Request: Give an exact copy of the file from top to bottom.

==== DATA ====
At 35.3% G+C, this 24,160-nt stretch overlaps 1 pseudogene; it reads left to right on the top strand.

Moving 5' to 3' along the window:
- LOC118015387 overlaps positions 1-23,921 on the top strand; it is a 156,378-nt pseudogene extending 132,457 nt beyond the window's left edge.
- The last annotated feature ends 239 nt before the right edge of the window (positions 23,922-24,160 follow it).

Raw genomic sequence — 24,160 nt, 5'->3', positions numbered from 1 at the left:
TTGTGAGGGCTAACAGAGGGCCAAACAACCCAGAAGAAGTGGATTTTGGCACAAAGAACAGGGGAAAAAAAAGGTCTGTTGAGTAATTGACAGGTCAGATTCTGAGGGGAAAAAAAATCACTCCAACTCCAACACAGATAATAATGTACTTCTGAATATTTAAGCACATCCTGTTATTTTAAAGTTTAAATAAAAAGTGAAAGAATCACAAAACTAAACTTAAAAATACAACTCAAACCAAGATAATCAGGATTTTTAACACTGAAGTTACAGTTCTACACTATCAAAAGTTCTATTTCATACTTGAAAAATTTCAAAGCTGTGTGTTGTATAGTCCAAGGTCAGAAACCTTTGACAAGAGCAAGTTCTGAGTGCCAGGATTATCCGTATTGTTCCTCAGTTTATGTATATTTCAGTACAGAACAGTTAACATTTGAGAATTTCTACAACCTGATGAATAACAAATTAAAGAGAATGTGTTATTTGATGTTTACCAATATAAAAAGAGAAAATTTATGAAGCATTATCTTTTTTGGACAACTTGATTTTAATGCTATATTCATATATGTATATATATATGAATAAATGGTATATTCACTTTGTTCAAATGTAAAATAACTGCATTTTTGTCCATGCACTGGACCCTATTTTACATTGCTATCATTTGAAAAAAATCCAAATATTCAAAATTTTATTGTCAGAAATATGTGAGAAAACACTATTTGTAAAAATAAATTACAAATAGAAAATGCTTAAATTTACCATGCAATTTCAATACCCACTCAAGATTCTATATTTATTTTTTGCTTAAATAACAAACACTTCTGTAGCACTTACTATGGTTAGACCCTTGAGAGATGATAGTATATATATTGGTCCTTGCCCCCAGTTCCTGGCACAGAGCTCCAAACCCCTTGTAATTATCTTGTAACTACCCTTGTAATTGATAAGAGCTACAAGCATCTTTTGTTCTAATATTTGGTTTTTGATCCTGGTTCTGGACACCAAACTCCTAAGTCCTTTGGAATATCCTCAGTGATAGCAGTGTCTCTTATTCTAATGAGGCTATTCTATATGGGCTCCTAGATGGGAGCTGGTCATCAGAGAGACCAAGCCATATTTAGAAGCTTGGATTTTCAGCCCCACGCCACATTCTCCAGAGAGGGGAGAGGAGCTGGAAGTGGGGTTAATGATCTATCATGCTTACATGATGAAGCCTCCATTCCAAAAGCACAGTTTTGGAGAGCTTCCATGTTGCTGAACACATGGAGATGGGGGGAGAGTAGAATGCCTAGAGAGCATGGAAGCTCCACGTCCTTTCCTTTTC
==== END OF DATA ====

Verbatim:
At 35.3% G+C, this 24,160-nt stretch overlaps 1 pseudogene; it reads left to right on the top strand.

Moving 5' to 3' along the window:
- LOC118015387 overlaps positions 1-23,921 on the top strand; it is a 156,378-nt pseudogene extending 132,457 nt beyond the window's left edge.
- The last annotated feature ends 239 nt before the right edge of the window (positions 23,922-24,160 follow it).

Raw genomic sequence — 24,160 nt, 5'->3', positions numbered from 1 at the left:
TTGTGAGGGCTAACAGAGGGCCAAACAACCCAGAAGAAGTGGATTTTGGCACAAAGAACAGGGGAAAAAAAAGGTCTGTTGAGTAATTGACAGGTCAGATTCTGAGGGGAAAAAAAATCACTCCAACTCCAACACAGATAATAATGTACTTCTGAATATTTAAGCACATCCTGTTATTTTAAAGTTTAAATAAAAAGTGAAAGAATCACAAAACTAAACTTAAAAATACAACTCAAACCAAGATAATCAGGATTTTTAACACTGAAGTTACAGTTCTACACTATCAAAAGTTCTATTTCATACTTGAAAAATTTCAAAGCTGTGTGTTGTATAGTCCAAGGTCAGAAACCTTTGACAAGAGCAAGTTCTGAGTGCCAGGATTATCCGTATTGTTCCTCAGTTTATGTATATTTCAGTACAGAACAGTTAACATTTGAGAATTTCTACAACCTGATGAATAACAAATTAAAGAGAATGTGTTATTTGATGTTTACCAATATAAAAAGAGAAAATTTATGAAGCATTATCTTTTTTGGACAACTTGATTTTAATGCTATATTCATATATGTATATATATATGAATAAATGGTATATTCACTTTGTTCAAATGTAAAATAACTGCATTTTTGTCCATGCACTGGACCCTATTTTACATTGCTATCATTTGAAAAAAATCCAAATATTCAAAATTTTATTGTCAGAAATATGTGAGAAAACACTATTTGTAAAAATAAATTACAAATAGAAAATGCTTAAATTTACCATGCAATTTCAATACCCACTCAAGATTCTATATTTATTTTTTGCTTAAATAACAAACACTTCTGTAGCACTTACTATGGTTAGACCCTTGAGAGATGATAGTATATATATTGGTCCTTGCCCCCAGTTCCTGGCACAGAGCTCCAAACCCCTTGTAATTATCTTGTAACTACCCTTGTAATTGATAAGAGCTACAAGCATCTTTTGTTCTAATATTTGGTTTTTGATCCTGGTTCTGGACACCAAACTCCTAAGTCCTTTGGAATATCCTCAGTGATAGCAGTGTCTCTTATTCTAATGAGGCTATTCTATATGGGCTCCTAGATGGGAGCTGGTCATCAGAGAGACCAAGCCATATTTAGAAGCTTGGATTTTCAGCCCCACGCCACATTCTCCAGAGAGGGGAGAGGAGCTGGAAGTGGGGTTAATGATCTATCATGCTTACATGATGAAGCCTCCATTCCAAAAGCACAGTTTTGGAGAGCTTCCATGTTGCTGAACACATGGAGATGGGGGGAGAGTAGAATGCCTAGAGAGCATGGAAGCTCCACGTCCTTTCCTTTTC